I shifted the focus to student-centered learning.

This is something that I now try to do very early in the year. Sure, there are times that I will lecture and teach the lesson with all eyes on me. However, once I realized it was time to hand the reins over to the students and let them take ownership of their own learning, everything changed! The last nine weeks are perfect times for project-based learning activities like Genius Hour or other passion projects! Student-centered learning often focuses on meta-cognition. Get your students thinking (and talking) about their own learning processes. One way I do this is with a four corners activity with opinion questions. (If you’re just asking a multiple choice question, students tend to follow the “smartest kid” and in the end is not effective.) My students choose an answer and head to the designated corner of the room. Then they turn and talk with the person standing beside them justifying their answer. Of course, this is effective because my students get moving and interactive! Asking an opinion question and making sure they justify their response really makes them put their meta-cognition cap on!

I found different ways to review.

Put the study guides away! If I am looking for a simple knowledge review, I might just change up the medium. Instead of paper-pencil, I ask students to review via online resources like Formative. In years when I haven’t had access to devices, I give students the opportunity to create review board games then other students play them and give them feedback. It’s an amazing opportunity to see what students remember and what they don’t - both for the creators and the players!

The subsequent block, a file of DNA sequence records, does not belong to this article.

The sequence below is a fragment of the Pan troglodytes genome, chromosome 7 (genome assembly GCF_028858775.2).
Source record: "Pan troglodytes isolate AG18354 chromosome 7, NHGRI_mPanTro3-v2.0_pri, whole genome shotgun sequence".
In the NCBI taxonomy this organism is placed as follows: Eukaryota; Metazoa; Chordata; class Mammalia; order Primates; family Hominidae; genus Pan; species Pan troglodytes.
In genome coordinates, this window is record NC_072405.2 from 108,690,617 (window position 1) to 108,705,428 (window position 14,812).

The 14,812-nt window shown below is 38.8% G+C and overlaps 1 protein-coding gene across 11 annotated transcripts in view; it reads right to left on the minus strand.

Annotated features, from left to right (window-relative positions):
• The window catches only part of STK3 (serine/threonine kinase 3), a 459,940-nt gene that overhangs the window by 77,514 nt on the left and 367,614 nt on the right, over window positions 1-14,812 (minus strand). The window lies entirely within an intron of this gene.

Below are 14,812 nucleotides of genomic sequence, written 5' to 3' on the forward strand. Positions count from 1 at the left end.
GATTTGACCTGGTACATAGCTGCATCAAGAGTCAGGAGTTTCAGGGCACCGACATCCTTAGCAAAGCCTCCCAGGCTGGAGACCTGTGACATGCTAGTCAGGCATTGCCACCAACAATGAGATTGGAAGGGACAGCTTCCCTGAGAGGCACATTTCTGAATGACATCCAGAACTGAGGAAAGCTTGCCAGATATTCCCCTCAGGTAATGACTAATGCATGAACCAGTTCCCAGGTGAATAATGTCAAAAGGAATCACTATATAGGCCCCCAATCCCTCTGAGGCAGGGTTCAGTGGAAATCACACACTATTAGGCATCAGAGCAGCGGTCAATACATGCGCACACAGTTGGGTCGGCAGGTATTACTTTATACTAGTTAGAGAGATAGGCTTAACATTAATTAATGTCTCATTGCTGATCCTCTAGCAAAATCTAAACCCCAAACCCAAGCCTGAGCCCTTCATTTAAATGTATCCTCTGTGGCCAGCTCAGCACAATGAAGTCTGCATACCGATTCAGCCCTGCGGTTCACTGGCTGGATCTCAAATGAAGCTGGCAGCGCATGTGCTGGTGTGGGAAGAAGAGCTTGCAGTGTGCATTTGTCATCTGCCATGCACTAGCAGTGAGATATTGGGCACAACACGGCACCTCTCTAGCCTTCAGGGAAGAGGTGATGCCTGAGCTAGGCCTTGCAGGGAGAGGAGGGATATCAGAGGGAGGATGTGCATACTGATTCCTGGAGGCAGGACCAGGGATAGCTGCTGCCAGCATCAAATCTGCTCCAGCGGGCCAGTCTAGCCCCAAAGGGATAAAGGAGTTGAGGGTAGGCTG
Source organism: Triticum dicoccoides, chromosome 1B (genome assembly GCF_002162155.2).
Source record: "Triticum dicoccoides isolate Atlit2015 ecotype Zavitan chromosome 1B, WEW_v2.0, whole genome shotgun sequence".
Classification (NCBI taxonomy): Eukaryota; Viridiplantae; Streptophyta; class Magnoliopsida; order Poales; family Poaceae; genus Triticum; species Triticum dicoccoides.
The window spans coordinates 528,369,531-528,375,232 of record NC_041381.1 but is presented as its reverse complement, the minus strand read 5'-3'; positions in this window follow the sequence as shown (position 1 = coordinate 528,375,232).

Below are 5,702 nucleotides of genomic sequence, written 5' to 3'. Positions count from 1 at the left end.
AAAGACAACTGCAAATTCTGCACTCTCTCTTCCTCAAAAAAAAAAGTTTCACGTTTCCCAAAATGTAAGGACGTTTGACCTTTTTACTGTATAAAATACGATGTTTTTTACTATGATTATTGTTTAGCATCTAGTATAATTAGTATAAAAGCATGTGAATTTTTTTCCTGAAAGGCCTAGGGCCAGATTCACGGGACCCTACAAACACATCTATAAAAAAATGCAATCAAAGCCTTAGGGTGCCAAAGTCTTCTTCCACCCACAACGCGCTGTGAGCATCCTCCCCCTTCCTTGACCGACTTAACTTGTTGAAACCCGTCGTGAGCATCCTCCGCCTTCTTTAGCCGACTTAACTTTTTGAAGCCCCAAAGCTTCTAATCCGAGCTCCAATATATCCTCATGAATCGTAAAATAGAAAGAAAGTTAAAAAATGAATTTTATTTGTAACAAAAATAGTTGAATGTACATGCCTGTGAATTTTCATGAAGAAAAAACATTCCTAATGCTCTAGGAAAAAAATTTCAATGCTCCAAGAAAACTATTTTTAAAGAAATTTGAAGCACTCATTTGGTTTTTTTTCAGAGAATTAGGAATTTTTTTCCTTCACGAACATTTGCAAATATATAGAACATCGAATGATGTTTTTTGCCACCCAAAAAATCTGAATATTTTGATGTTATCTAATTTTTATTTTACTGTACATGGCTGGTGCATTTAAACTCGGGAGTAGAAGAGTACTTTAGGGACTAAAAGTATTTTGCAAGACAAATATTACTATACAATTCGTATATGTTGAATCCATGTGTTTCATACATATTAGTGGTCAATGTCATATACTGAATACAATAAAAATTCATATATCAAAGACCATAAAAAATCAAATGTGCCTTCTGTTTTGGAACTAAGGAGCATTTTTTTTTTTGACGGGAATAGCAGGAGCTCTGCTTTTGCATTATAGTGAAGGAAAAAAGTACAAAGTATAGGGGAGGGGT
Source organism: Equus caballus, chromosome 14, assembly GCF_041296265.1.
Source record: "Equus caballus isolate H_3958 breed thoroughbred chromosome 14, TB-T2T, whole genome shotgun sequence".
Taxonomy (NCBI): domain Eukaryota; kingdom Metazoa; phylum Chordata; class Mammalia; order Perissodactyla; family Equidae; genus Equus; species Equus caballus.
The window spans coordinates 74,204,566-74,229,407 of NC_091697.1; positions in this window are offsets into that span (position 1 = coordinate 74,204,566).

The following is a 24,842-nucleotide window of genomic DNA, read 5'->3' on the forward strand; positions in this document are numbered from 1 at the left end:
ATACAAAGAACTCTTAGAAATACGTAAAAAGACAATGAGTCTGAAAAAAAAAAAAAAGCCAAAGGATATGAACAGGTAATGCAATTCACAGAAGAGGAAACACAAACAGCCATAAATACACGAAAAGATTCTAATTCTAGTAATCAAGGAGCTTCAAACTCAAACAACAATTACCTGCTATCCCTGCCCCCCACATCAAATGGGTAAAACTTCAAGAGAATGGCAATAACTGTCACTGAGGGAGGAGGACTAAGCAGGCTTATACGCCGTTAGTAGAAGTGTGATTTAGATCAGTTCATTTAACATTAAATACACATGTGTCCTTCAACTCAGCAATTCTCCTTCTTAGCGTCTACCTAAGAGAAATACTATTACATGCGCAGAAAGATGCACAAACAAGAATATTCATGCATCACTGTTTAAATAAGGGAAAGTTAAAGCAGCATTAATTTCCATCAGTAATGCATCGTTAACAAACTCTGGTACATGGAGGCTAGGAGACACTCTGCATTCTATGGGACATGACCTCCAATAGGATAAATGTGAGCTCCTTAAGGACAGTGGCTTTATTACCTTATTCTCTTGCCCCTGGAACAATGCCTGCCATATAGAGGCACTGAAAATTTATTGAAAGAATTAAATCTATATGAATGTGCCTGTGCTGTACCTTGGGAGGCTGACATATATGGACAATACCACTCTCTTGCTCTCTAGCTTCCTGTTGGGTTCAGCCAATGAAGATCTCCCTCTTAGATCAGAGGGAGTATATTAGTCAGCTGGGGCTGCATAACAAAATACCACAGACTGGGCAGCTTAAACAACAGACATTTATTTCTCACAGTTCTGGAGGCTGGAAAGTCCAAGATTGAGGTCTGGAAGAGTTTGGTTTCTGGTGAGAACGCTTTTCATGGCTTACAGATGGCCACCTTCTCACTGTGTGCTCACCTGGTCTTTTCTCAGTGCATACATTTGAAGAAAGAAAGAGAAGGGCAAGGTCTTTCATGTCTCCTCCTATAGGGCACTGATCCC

I made learning a competition!

I have also found that pretty much any competition will get students interested. Prizes can be simple little trinkets like stickers or pieces of candy, no matter what age group you teach! Using that competitiveness towards the end of the year is a great way to get everyone’s energy up, and the students will forget that they’re even learning! Easy-to-prep games like relay races, Kahoot, NearPod or Around-The-World will be adaptive enough for just about any content area. For other awesome ideas, check out Edrenaline Rush, a book about student engagement and making your class feel like an amusement park!

I brought energy and enthusiasm every day!

To put things as plainly as possible, the students will pick up on whatever energy you bring to the classroom each day. So I try to be the best, most exciting, most engaging teacher possible. I change things up, especially towards the end of the year. I keep them guessing, wondering what fun activity is waiting for them in my class today.

Yes, there is a countdown of days in the back of my mind during those last two months of school. Yes, state-wide testing saps the energy and will out of almost every person in school. But if I can’t be the role model these students need, who will? I want those students to be able to say not only I SURVIVED but also I loved it! That’s when I will know I have done my best as I SURVIVED The Last Two Months Of School.

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*This post contains affiliate links.  By making a purchase using the links provided, I will receive a small commission on your purchase.  This commission does not affect the price of your items 🙂